“If implemented, the proposed spending cuts could entail a cut in the Block Grant in from the 2011/12 Financial Year onwards. The precise balance of future spending cuts, and the share to be borne by Northern Ireland, is still to be clarified. But it is clear that we are talking of a real spending cut to the Block Grant of a sum approaching £100m per annum.
However, it should also be noted that there will be some small Barnett consequentials coming to Northern Ireland, reflecting the further investment from the UK Government into employment training and also green economy measures.
“Given our very large dependency upon the public sector, there is a real danger that such cuts would undermine the level of economic activity and knock us back into are recession at a time when our competitors are climbing out of it. The cuts would also have a major impact on public services.
“Clearly, there is a major issue regarding the level of national debt that has been built up from the bailout of the banks and other measures taken to stimulate the economy during the deepest recession in decades. However, the UK Government has options both on the timing of how quickly debt is reduced and the particular mix of measures adopted in terms of spending, the tax system, and further stimulus to the economy to raise revenue.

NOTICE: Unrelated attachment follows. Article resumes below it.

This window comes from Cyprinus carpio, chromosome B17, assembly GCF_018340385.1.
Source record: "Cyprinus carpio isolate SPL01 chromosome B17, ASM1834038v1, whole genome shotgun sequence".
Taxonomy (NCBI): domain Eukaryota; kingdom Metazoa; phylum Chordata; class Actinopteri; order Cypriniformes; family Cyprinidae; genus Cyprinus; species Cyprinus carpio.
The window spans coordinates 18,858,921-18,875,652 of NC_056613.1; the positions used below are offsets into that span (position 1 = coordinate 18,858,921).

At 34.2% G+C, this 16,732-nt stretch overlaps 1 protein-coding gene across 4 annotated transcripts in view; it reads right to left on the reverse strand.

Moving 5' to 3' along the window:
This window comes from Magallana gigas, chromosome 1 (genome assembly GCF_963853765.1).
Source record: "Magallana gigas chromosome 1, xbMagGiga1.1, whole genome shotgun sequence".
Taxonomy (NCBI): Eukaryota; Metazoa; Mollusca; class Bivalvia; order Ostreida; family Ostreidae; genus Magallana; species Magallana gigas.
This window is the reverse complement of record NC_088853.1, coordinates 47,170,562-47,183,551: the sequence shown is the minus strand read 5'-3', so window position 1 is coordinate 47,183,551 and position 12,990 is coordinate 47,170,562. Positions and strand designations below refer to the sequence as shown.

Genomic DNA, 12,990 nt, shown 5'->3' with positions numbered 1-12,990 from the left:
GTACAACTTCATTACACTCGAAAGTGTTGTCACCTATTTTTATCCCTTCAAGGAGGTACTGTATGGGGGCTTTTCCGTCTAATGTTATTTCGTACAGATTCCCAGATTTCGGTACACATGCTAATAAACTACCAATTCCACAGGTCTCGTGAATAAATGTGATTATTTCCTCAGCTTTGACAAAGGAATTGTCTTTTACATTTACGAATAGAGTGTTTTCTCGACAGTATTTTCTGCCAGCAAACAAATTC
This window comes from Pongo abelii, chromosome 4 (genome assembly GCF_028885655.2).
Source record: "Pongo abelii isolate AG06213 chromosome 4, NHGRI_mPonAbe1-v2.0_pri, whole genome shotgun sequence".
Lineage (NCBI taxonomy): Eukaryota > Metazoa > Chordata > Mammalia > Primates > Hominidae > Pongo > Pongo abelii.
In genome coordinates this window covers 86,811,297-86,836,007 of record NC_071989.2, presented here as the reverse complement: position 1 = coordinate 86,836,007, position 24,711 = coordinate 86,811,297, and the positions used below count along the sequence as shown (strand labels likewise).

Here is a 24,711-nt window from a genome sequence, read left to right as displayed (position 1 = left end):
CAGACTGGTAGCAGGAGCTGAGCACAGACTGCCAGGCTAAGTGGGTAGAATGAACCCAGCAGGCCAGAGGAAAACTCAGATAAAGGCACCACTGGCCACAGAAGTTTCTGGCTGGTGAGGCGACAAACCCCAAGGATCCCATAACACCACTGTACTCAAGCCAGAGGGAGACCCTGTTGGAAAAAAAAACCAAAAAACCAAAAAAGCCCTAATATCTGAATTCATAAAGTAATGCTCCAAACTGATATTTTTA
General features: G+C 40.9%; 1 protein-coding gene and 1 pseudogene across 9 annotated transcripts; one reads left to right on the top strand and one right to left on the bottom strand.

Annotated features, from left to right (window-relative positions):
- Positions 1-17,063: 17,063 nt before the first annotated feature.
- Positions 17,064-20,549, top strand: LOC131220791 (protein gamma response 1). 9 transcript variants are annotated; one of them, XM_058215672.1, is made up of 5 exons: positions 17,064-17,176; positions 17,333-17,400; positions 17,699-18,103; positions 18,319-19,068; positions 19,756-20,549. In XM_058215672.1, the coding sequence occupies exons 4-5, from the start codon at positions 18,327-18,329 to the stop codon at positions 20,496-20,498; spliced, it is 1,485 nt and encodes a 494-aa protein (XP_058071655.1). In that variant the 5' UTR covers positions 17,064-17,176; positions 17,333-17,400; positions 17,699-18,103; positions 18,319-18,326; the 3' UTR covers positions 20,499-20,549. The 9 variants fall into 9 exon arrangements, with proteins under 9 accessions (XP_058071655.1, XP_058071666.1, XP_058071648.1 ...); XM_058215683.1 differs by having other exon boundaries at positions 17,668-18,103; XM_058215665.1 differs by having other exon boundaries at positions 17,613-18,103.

“Alliance can be critical of the nature and scale of the UK’s response to the economic recession, such as the wasted opportunity of the futile cut in levels of VAT and the relatively small level of a green new deal. However, I do appreciate that the Chancellor is not charging recklessly to reduce debt too rapidly. Management of debt is an intrinsic aspect of modern governance.
“This level of potential cuts may only be the beginning for Northern Ireland. It is notable that the Conservatives have called it wrong on the recession throughout. They opposed measures to tackle the recession, to restore growth and to facilitate new jobs. Now today, they are determined to cut debt too rapidly and to have deep cuts in public spending, thereby jeopardising the economic recovery, particularly in places such as Northern Ireland.
“The imperative for Northern Ireland is clear. We must get our own house in order. This means the Executive ending cheap populist giveaways, starting to address the financial costs of a divided society, and prioritising investment in rebalancing the local economy. Any short-term Barnett consequentials should be invested in this transformation project, particularly in relation to the green economy. Previous opportunities to change the underlying structural dynamics in the economy have been missed by the Executive.
“Even if the Executive is successful in negotiating a full or partial exemption for Northern Ireland from the Treasury, this can only be regarded as a breathing space to deliver real change.”